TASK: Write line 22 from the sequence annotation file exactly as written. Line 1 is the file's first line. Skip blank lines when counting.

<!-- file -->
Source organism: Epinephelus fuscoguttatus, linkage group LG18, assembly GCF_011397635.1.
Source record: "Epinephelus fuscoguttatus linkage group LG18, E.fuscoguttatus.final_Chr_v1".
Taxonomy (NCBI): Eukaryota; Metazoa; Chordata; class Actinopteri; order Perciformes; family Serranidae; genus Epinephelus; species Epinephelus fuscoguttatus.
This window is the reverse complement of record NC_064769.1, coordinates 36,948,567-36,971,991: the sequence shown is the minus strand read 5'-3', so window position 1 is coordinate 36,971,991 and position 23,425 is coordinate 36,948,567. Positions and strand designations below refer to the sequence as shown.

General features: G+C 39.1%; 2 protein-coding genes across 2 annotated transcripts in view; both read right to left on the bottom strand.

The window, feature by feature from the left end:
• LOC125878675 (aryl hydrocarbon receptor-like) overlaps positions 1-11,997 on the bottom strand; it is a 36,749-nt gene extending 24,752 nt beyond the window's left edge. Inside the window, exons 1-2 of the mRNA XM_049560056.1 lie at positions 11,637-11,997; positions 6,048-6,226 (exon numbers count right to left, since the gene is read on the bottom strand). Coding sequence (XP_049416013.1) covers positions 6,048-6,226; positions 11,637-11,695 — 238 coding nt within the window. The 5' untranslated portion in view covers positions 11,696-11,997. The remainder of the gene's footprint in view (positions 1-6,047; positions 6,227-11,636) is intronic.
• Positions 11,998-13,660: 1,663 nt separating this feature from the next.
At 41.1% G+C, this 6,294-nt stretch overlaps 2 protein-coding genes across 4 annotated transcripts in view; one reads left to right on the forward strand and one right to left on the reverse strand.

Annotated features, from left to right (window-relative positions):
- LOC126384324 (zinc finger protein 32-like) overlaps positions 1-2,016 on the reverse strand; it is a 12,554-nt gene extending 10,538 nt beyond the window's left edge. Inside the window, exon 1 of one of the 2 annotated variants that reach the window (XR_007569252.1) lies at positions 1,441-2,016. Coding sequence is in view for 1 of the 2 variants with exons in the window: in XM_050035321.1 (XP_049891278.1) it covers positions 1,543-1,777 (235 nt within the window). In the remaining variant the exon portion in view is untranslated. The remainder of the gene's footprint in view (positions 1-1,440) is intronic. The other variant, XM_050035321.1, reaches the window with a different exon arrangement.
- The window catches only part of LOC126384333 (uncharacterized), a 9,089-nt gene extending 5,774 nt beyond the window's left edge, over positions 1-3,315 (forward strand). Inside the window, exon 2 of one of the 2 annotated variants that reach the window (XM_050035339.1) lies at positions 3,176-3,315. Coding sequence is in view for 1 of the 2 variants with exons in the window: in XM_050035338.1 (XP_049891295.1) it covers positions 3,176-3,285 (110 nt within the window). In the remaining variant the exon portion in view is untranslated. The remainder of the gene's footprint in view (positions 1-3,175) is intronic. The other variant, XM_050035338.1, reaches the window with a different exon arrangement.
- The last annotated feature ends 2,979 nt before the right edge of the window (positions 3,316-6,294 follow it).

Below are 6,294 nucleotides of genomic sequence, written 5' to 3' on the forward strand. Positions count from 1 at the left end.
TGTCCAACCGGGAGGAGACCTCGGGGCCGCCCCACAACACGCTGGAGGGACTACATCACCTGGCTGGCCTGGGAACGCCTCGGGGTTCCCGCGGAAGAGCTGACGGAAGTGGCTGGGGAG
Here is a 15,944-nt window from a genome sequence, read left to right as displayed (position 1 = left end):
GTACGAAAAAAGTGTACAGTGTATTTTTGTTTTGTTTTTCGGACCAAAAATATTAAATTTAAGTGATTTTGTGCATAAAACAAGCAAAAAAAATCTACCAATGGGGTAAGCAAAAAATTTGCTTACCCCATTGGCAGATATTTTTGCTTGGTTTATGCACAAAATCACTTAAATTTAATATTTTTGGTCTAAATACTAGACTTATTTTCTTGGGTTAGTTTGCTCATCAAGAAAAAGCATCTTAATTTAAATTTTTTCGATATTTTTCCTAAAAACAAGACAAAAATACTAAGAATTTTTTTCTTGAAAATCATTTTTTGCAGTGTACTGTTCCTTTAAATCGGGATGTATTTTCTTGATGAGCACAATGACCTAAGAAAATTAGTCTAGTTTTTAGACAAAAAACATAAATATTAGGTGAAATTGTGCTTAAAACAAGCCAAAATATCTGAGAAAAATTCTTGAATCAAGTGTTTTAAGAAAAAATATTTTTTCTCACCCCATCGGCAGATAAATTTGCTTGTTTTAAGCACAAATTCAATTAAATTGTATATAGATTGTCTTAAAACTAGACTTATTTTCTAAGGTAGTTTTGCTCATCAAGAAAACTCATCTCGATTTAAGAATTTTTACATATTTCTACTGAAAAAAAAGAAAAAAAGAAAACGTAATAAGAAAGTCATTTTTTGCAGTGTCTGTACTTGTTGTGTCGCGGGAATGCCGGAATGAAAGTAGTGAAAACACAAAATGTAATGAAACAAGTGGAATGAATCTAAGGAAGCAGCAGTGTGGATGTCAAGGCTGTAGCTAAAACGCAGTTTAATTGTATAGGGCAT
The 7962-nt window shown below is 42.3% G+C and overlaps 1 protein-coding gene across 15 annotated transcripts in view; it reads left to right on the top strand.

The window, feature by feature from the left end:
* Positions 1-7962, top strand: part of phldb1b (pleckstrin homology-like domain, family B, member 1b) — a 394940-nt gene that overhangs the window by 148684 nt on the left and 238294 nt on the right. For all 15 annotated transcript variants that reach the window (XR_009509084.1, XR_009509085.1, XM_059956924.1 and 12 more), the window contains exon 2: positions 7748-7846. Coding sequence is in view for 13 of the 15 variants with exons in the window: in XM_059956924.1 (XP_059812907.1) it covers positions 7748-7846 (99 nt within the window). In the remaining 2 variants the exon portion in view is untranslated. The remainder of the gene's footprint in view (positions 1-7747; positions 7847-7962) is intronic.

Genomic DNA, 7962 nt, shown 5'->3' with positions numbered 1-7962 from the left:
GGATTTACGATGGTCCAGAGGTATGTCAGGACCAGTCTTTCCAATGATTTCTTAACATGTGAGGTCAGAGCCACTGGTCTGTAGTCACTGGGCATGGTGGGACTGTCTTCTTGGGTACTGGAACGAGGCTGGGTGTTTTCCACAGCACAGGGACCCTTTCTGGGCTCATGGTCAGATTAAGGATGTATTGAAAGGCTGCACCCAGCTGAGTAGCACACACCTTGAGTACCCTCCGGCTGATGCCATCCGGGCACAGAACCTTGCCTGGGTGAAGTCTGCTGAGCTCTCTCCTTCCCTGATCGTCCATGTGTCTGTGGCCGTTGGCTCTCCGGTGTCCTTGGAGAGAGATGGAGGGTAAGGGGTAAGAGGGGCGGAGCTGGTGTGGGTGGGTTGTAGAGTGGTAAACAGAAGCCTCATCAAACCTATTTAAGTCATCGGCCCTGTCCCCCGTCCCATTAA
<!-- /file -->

GGATTTACGATGGTCCAGAGGTATGTCAGGACCAGTCTTTCCAATGATTTCTTAACATGTGAGGTCAGAGCCACTGGTCTGTAGTCACTGGGCATGGTGGGACTGTCTTCTTGGGTACTGGAACGAGGCTGGGTGTTTTCCACAGCACAGGGACCCTTTCTGGGCTCATGGTCAGATTAAGGATGTATTGAAAGGCTGCACCCAGCTGAGTAGCACACACCTTGAGTACCCTCCGGCTGATGCCATCCGGGCACAGAACCTTGCCTGGGTGAAGTCTGCTGAGCTCTCTCCTTCCCTGATCGTCCATGTGTCTGTGGCCGTTGGCTCTCCGGTGTCCTTGGAGAGAGATGGAGGGTAAGGGGTAAGAGGGGCGGAGCTGGTGTGGGTGGGTTGTAGAGTGGTAAACAGAAGCCTCATCAAACCTATTTAAGTCATCGGCCCTGTCCCCCGTCCCATTAA